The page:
WASHINGTON, D.C. | June 27, 2013 -
The Subcommittee on Early Childhood, Elementary, and Secondary Education, chaired by Rep. Todd Rokita (R-IN), today held a hearing to examine the effects of new federal school meal program regulations issued by the Department of Agriculture under the Healthy, Hunger-Free Kids Act of 2010
. During the hearing, a panel of school nutrition experts described the challenges these regulations have created for schools and districts.
“While well-intended, these new regulations have essentially put the federal government in the business of dictating the type, amount, and even color of food that can and cannot be served in school cafeterias,” Rep. Rokita
said in his opening remarks. “Providing students healthier meals is a laudable goal we all share, but the stringent rules are creating serious headaches for schools and students.”
As Sandra Ford
, Director of Food and Nutrition Services of the Manatee County School District, succinctly stated, “Complex regulations sometimes lead to unintended consequences.” Ms. Ford explained the new requirements have “significantly increased the expense of preparing school meals, at a time when food costs were already on the rise.” She also noted new limits on meat and grain servings have restricted cafeteria menus and forced schools to replace popular lunch options and reduce serving portions. “Under the new standards, schools could no longer offer daily sandwich choices because serving two slices of whole grain bread each day exceeds weekly grain limits,” Ms. Ford said.
Unsatisfied with the new meal choices, a growing number of students have decided to opt-out of the school lunch program and instead bring meals from home. Megan Schaper
, Food Service Director of the State College Area School District of Pennsylvania, explained, “Higher meal prices combined with less satisfaction with the meals in general deal the proverbial one-two punch to the participation levels in many districts.” Ms. Schaper stated participation has dropped by 3 percent in her school district this year and 9 percent across the state.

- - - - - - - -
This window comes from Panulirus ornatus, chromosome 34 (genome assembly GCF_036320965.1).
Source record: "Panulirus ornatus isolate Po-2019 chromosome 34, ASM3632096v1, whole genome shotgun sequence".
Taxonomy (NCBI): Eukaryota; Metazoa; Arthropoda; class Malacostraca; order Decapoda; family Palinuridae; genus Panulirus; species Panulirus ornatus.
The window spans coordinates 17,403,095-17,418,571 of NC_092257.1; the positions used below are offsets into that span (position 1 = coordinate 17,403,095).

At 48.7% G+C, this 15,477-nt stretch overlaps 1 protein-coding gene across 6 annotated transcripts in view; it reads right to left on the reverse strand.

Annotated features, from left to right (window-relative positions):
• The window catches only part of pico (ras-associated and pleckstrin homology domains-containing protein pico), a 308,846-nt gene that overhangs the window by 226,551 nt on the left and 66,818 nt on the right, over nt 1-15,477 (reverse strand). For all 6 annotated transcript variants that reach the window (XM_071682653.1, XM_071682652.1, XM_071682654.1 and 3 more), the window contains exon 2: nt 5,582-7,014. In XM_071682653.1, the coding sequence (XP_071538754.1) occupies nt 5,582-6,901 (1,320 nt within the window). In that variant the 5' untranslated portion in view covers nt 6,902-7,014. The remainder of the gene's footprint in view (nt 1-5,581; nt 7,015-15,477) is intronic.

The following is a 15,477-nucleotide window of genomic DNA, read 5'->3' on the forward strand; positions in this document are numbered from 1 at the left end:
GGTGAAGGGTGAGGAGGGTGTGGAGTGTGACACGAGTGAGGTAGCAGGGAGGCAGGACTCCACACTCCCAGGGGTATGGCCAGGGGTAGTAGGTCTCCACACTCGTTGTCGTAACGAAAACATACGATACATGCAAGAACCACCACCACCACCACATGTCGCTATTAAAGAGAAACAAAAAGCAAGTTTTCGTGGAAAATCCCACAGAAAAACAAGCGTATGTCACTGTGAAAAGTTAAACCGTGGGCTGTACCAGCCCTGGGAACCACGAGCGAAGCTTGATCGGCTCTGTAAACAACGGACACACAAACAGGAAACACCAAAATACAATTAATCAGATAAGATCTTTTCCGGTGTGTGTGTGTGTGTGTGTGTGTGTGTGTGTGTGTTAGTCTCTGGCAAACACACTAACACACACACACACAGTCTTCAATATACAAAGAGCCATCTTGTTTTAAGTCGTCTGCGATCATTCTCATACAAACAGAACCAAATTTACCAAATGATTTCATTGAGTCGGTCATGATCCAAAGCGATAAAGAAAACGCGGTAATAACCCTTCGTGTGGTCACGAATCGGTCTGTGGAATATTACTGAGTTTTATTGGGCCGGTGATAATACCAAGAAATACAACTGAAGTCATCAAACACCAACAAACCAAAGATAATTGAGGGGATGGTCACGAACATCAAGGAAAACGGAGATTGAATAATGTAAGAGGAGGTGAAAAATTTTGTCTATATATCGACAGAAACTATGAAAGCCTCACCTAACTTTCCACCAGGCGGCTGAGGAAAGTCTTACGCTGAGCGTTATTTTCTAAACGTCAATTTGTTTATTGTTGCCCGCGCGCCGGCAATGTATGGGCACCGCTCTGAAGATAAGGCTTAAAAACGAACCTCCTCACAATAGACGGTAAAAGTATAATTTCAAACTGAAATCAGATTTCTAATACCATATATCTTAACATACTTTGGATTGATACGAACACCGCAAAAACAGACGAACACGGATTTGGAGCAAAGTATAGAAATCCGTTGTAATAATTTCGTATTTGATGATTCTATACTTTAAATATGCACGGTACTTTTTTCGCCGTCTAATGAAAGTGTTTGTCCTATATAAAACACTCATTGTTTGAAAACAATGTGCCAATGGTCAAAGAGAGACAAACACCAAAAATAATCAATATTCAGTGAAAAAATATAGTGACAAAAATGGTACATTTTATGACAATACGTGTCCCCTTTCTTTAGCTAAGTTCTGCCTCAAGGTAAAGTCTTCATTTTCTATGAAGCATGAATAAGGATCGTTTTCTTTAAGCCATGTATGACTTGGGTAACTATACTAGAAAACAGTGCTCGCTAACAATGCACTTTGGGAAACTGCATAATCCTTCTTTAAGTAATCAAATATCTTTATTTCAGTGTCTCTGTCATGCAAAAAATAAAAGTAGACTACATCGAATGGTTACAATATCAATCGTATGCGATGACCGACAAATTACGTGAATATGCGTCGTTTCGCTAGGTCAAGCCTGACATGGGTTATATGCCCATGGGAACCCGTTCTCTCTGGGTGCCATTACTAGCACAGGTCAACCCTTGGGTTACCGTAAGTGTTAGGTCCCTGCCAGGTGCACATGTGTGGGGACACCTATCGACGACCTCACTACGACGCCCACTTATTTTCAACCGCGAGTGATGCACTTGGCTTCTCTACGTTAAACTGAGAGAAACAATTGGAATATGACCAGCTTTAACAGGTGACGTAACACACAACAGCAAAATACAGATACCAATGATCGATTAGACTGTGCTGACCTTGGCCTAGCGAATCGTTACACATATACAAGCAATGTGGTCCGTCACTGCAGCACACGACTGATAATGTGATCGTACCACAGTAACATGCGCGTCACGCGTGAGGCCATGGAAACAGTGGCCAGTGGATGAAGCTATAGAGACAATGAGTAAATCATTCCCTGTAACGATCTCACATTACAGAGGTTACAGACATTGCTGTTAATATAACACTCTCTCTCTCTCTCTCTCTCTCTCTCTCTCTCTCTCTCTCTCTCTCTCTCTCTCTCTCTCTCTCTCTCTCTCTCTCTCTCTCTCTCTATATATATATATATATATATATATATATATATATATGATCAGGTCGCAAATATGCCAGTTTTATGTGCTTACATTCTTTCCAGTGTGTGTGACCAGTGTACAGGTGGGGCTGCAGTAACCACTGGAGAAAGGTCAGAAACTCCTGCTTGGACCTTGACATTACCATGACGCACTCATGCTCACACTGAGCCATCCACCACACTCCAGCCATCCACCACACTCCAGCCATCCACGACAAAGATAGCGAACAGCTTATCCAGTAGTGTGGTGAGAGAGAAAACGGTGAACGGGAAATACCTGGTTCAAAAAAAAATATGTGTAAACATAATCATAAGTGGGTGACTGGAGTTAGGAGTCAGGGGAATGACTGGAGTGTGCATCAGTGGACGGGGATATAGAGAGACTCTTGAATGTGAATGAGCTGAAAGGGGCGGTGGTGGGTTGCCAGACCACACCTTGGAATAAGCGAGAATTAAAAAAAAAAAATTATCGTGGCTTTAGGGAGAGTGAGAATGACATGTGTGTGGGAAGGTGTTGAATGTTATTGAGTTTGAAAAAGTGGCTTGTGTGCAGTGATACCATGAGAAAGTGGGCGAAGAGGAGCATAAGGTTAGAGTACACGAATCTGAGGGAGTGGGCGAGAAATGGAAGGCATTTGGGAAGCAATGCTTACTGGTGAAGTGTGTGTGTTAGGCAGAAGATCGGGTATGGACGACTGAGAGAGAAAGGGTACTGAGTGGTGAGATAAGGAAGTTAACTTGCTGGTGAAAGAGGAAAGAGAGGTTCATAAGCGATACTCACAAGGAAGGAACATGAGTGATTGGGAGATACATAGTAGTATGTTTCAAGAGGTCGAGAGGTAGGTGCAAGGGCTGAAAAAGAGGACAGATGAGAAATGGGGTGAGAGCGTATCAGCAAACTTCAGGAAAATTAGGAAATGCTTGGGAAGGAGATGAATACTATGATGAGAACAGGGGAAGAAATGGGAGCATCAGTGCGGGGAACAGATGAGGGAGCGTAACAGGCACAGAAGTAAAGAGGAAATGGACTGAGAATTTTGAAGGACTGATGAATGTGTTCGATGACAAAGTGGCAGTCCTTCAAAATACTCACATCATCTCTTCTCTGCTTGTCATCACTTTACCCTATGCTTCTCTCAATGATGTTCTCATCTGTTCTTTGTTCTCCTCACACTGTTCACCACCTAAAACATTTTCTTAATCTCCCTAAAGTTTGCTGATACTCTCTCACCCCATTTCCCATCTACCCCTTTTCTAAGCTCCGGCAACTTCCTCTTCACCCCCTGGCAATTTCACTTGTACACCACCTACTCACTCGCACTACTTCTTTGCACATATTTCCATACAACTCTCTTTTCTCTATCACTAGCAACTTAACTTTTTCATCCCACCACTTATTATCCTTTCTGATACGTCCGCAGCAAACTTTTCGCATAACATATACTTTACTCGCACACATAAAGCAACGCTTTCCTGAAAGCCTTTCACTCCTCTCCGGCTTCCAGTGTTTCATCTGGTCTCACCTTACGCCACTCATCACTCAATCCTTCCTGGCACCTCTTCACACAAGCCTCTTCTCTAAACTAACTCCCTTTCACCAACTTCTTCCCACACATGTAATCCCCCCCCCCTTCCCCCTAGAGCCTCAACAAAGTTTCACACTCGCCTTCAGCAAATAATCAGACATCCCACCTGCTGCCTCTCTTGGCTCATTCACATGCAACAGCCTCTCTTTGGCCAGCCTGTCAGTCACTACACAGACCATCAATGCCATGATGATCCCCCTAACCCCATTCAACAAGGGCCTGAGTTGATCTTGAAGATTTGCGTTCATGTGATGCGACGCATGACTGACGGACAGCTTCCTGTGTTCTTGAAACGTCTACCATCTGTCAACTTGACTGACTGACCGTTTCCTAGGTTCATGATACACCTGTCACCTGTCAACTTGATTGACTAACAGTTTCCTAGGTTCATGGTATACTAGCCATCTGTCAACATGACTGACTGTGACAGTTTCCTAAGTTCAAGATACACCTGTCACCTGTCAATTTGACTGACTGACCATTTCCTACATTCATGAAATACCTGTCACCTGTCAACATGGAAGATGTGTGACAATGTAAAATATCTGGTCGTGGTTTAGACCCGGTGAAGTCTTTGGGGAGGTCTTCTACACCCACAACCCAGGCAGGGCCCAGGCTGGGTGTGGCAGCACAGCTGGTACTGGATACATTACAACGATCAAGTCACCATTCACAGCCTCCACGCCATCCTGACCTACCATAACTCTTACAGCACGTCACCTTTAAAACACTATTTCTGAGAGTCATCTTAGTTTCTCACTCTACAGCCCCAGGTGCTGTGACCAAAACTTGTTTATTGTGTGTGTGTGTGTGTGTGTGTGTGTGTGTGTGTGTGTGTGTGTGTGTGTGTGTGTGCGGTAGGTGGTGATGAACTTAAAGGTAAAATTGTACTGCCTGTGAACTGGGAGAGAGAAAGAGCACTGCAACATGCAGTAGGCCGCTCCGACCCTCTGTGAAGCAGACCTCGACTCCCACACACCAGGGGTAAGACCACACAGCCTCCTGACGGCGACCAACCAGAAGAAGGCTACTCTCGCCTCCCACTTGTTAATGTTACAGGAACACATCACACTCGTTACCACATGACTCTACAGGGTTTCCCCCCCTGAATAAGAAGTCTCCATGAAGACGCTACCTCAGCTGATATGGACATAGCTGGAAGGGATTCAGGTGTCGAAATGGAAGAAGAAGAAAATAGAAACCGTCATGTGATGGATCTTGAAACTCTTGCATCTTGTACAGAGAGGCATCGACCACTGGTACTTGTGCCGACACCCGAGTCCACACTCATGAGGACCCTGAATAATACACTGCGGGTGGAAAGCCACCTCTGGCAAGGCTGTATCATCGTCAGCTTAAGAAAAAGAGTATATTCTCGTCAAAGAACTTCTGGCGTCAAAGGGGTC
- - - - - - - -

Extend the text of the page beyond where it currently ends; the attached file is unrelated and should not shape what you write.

Such declines in participation mean decreased revenues for states already struggling to meet budgetary constraints. In Manatee County School District, where lunch participation has dropped from 71 percent to 68 percent, Ms. Ford anticipates total revenue will be down by about $500,000 at the end of 2013.
To better understand the implications of the federal school meal regulations, the Government Accountability Office (GAO) visited eight districts in an ongoing study of the implementation of the new regulations. Kay Brown, GAO’s Director of Education, Workforce, and Income Security Issues, testified about the findings of the study. “The new limits on the amounts of grains and meats or meat alternates led officials in all 8 districts to modify or eliminate some popular menu items,” Ms. Brown said. “School food officials in 5 of the districts we visited told us it was difficult to meet the minimum calorie requirements for grades 9-12 while also adhering to the meat and grain limits.” Additionally, Mrs. Brown stated school food officials in each district expressed concerns about the requirements’ effect on their financial stability.
“The National Lunch and Breakfast programs are critical to ensuring low-income students have access to healthy and affordable meals, but costly regulations dictated from the federal government could reduce participation in these important programs,” Rep. Rokita concluded. “As policymakers, we have a responsibility to discuss the concerns raised by students, parents, and school administrators as we work to put these programs on a more sustainable path for the future.”
To read witness testimony, opening statements, or watch an archived webcast of today’s hearing, visit www.edworkforce.house.gov/hearings.
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